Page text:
Software development is about making the end user's life easier.

Posted by Kirby Turner on July 16, 2002

I am starting to realize there are different types of software developers. I guess I have always known this but it was not clear to me how the differences affect delivery of software solutions. This probably explains why I am happy on some gigs and frustrated on others. And why I can easily become frustrated on projects where I start out happy.

As Joel Spolsky says, there are five worlds of software development: shrinkwrap, internal, embedded, games, and throwaway. I come from the shrinkwrap world where programs should have easy to use interfaces, be easy to install and deploy, and resilient to variations between computers. After all, shrinkwrap applications are expected to be used “in the wild” by a large number of people. Developing shrinkwrap applications requires a mindset not commonly found in the corporate and consulting worlds. And with this different mindset comes a different way to work towards achieving the goals.

I’ll pick on my buddies at Antenna Software for a moment. Now in their defense, I will say I left Antenna over a year ago and a lot has changed in that time. My comments here are based on my time at Antenna as an employee.

Antenna had the dream to be an ISV focused on mobile and ASP-based solutions for the field force automation. In my mind to be successful we had to think like those companies producing shrinkwrap and embedded applications. However the software engineering team was staffed with primarily people either recently out of college or from a corporate IT background. The college guys are okay because you can shape and mold them but the corporate folks are a different story. And I believe this contributed to the lack of a solid product after my one year at Antenna.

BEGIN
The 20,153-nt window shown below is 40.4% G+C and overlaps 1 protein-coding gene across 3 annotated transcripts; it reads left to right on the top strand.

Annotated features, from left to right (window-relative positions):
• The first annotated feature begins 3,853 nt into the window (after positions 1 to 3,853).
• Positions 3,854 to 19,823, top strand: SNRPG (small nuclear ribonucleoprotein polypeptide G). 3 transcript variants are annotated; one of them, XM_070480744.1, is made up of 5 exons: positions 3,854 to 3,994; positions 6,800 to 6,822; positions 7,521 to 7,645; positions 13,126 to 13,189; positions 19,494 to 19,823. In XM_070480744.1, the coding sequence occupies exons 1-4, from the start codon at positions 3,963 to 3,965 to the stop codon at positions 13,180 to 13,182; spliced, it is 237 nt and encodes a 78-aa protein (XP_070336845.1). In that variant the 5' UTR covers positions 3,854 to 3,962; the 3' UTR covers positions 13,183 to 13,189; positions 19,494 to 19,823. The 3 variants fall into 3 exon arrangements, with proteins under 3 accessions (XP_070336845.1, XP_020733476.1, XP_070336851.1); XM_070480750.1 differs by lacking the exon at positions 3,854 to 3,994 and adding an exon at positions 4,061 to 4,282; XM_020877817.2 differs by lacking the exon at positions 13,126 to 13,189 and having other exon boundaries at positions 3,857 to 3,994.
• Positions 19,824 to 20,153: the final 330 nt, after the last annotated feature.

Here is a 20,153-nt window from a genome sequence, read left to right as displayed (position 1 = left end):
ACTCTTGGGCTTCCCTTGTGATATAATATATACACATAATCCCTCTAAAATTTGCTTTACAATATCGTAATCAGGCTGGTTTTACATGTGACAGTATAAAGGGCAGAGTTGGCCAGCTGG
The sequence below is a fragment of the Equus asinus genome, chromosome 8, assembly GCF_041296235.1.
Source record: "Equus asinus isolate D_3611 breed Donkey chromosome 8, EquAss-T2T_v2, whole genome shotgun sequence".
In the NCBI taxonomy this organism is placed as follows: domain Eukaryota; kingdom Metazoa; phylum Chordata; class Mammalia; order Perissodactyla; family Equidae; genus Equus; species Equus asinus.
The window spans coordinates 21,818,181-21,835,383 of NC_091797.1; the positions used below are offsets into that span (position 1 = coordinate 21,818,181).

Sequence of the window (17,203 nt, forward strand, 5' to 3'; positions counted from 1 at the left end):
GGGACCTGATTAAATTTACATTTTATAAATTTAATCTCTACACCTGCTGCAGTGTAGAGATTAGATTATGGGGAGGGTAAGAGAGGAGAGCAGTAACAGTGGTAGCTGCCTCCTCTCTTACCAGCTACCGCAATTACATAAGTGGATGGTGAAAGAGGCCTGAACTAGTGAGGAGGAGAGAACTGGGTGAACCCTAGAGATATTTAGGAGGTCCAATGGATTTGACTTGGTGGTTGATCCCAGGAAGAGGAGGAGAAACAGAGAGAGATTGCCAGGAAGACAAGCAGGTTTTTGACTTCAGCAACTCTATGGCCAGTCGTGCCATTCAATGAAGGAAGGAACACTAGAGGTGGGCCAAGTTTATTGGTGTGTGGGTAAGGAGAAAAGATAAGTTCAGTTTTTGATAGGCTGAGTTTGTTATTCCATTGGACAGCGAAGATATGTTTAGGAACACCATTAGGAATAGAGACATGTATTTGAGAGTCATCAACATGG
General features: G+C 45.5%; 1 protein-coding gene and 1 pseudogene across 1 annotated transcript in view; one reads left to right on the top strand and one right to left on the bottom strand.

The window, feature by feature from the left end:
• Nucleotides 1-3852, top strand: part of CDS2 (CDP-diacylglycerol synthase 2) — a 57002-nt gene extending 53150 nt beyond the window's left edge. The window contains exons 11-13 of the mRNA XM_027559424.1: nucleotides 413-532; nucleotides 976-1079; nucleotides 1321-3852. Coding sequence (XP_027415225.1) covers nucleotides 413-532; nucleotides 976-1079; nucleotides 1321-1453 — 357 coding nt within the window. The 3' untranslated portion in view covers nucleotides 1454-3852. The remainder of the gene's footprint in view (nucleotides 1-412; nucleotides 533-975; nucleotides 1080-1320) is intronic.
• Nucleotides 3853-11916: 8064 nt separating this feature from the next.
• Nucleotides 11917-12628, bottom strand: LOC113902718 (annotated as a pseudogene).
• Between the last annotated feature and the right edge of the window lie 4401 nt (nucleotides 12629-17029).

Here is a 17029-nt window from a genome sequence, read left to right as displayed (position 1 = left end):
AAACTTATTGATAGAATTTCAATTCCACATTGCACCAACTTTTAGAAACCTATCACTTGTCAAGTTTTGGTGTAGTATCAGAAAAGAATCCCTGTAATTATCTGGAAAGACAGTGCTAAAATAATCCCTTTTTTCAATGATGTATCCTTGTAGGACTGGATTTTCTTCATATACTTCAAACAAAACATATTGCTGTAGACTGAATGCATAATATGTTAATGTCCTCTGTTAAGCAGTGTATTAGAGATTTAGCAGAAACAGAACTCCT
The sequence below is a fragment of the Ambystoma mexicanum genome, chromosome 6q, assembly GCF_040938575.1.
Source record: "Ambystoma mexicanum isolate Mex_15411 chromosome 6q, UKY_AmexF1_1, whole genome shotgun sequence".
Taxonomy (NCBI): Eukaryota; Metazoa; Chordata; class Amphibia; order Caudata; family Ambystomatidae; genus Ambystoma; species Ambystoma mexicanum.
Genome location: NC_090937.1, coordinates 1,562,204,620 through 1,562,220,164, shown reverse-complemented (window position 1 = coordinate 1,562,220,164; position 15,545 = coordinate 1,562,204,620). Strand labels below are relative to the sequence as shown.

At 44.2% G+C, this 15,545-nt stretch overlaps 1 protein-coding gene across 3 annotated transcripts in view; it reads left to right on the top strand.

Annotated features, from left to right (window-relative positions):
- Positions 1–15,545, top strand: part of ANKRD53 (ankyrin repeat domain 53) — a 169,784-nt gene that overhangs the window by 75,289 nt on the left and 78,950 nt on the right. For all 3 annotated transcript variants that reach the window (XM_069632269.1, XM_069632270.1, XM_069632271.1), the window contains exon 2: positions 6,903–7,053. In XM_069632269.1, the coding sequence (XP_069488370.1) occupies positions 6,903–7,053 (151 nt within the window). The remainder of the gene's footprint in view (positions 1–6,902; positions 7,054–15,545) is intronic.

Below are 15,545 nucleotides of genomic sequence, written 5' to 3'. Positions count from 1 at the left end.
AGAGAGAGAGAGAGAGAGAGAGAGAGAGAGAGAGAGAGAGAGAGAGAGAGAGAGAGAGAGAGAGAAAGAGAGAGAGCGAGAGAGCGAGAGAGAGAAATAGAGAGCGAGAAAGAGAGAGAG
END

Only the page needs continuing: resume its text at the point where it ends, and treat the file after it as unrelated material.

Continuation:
A lot of assumptions can be made when you are developing applications that only run within a single company. It is easier to demand certain restrictions or hardware configurations. And deployment can be more involved. It can be tough for most ex-corporate developers to make the switch from controlled environment programming to programming for the wild, which leads me to my current thought and reason for this post.

I work in the consulting world of software development. I like the freedom it provides and will probably remain a consultant for the rest of my career. But most of the projects that consultants work on are custom software development for a single corporation. There are exceptions from time to time like the work I did last year at i-Deal, which was an internal software development effort turned commercial Web-based software. But for the most part consulting gigs are on internal software development efforts.

In my career I have observed an interesting fact. When I apply shrinkwrap techniques and approaches for delivering an internal software solution the customer tends to be happier and the solution is perceived as having a higher level of quality. Working in this manner will not make the software developer’s life easier. In fact, it is harder for the developer and requires more work. But software development is not about making the developer’s life easier. It’s about making the end user’s life easier.

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